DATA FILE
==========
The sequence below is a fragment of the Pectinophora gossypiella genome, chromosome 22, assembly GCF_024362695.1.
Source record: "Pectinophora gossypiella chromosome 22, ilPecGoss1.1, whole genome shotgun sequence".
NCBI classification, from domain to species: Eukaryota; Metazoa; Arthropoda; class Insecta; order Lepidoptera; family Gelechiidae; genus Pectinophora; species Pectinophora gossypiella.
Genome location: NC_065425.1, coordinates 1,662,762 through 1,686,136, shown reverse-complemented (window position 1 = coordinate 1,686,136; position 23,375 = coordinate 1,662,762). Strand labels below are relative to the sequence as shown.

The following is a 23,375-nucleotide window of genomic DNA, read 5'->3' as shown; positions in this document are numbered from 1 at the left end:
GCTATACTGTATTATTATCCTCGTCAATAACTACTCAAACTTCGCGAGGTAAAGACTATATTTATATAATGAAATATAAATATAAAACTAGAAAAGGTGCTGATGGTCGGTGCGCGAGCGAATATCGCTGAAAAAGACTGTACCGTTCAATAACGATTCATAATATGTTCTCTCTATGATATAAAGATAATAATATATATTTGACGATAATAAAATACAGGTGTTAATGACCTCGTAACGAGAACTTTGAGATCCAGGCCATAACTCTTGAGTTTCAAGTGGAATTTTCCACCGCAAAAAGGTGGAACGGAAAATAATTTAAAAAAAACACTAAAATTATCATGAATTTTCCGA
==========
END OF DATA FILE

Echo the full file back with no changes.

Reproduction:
The sequence below is a fragment of the Pectinophora gossypiella genome, chromosome 22, assembly GCF_024362695.1.
Source record: "Pectinophora gossypiella chromosome 22, ilPecGoss1.1, whole genome shotgun sequence".
NCBI classification, from domain to species: Eukaryota; Metazoa; Arthropoda; class Insecta; order Lepidoptera; family Gelechiidae; genus Pectinophora; species Pectinophora gossypiella.
Genome location: NC_065425.1, coordinates 1,662,762 through 1,686,136, shown reverse-complemented (window position 1 = coordinate 1,686,136; position 23,375 = coordinate 1,662,762). Strand labels below are relative to the sequence as shown.

The following is a 23,375-nucleotide window of genomic DNA, read 5'->3' as shown; positions in this document are numbered from 1 at the left end:
GCTATACTGTATTATTATCCTCGTCAATAACTACTCAAACTTCGCGAGGTAAAGACTATATTTATATAATGAAATATAAATATAAAACTAGAAAAGGTGCTGATGGTCGGTGCGCGAGCGAATATCGCTGAAAAAGACTGTACCGTTCAATAACGATTCATAATATGTTCTCTCTATGATATAAAGATAATAATATATATTTGACGATAATAAAATACAGGTGTTAATGACCTCGTAACGAGAACTTTGAGATCCAGGCCATAACTCTTGAGTTTCAAGTGGAATTTTCCACCGCAAAAAGGTGGAACGGAAAATAATTTAAAAAAAACACTAAAATTATCATGAATTTTCCGA